Artist's Biography & Works For Sale
Ken Howard, OBE, RA, is a post-war painter working in the British figurative tradition. His career spans more than fifty years and his many accolades and achievements include election to the Royal Academy (1991) and the presidency of the New English Art Club (1998-2003).
The vast majority of Howard’s paintings have an optimistic quality, the depiction of light being a key element – whether this is the daylight flooding into his London studio, the bright coastal light of Cornwall, or sunlight glinting on the Grand Canal in Venice. Studio nudes are a dominant theme in his prolific oeuvre, and he describes the figure as “a vehicle to express light within the space of the studio”. Art, for him, is about “revelation, communication and celebration”. He recalls an occasion early in his career when he was painting in a London railway yard and one of the railwaymen stopped to see what he was doing. The man watched for a while, then told Howard that this was the first time he had ever really noticed the true beauty of his familiar workplace…
Howard was born and brought up in London, and studied there too. The vertical and horizontal lines of London’s industrial cityscape have hugely influenced the way he represents his subjects; he describes how, even when painting from the model, it’s the shapes and lines of the surrounding studio space that will always draw his attention and somehow find their way into the finished picture. Indeed, the light-filled interior of Howard’s splendidly restored Edwardian artist’s studio (part of his London home) features in many of his paintings.
With parents who nurtured his obvious talents, Howard knew from an early age that he wanted to be an artist. In an interview for BBC Radio 4, he tells the story of how, when he was only eight years old, a neighbour proudly displayed some of his paintings in a central London shop window – which resulted in the young Howard receiving a letter of encouragement from a professional art critic. From that moment on, art was his passion. He studied at Hornsey College of Art (1949-1953) and the Royal College of Art (1955-1958). His National Service (1953-1955) was spent in the Royal Marines, where he kept a meticulous sketchbook recording the soldiers’ everyday life. His first solo show was at Plymouth Art Centre in 1955, and he then won a British Council scholarship to Florence (1958-1959).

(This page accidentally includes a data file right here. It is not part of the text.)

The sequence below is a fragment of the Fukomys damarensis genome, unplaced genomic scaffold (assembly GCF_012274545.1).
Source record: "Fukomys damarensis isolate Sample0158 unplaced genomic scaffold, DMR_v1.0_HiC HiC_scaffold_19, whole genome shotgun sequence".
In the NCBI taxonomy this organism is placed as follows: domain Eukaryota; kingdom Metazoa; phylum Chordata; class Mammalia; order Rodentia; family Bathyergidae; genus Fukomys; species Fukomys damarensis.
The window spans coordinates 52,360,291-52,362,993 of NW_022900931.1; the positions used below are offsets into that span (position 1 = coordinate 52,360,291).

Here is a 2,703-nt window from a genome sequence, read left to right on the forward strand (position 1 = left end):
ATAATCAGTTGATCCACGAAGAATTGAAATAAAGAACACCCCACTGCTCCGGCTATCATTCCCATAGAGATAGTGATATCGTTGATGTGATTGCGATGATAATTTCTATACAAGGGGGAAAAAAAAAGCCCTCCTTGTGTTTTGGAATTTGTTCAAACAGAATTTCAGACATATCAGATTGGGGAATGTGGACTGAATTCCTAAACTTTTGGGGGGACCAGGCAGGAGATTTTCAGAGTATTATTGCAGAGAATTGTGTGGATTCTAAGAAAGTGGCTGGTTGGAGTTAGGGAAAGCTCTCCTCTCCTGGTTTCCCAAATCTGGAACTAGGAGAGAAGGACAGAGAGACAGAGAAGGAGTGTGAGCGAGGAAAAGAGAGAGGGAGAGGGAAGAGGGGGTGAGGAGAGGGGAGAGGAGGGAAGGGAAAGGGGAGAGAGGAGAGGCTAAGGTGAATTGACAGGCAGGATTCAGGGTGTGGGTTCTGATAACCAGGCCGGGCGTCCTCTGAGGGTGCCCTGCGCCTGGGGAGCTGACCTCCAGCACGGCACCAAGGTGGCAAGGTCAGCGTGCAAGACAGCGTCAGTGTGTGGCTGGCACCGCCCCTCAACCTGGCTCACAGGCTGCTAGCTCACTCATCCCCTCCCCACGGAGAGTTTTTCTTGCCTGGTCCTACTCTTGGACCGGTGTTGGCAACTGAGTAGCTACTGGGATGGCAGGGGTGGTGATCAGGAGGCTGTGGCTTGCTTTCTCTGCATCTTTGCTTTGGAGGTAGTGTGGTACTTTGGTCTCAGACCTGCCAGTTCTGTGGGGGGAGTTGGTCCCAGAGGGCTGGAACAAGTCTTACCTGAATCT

Howard has exhibited extensively, both nationally and internationally. He was given a retrospective at the Plymouth City Art Gallery in 1972 and his work is in a number of public collections, including the Guildhall Art Gallery, National Army Museum, Imperial War Museum and Ulster Museum. He was appointed Official War Artist to Northern Ireland in 1973 and 1979, and between 1973 and 1980 worked with the British Army in various other locations including Belize, Cyprus, Germany, Hong Kong and Nepal. Howard’s strong preference for making preparatory drawings of his subjects, rather than taking photographs, stood him in good stead during his time in Northern Ireland. He recalls that he “sat down and drew in some very hairy places” but never felt in danger. Carrying a sketchbook, it was obvious he was an artist; had he been carrying a camera, suspicions would have been aroused and the situation might have felt much more threatening.
Ken Howard was elected as a member of the New English Art Club in 1962, the Royal Institute of Oil Painters in 1966, the Royal Society of Painters in Water Colours in 1979 and the Royal West of England Academy in 1981, and in 1988 he became an Honorary Member of the Royal Society of British Artists. In 1991 he joined the prestigious roster of Royal Academicians and in 1998 he was elected President of the New English Art Club. He has been awarded many prizes throughout his career, including the Lord Mayor’s Art Award (First Prize, 1966), the John Moores Exhibition (Prize Winner, 1978), the Hunting Group Awards (First Prize, 1985) and Sparkasse Karlsruhe (Critics’ Prize, 1985).
Striving for a personal visual language that is direct and easily recognisable, Howard says of his work, “My main inspiration is light, and it is through light that I want to celebrate my world”.
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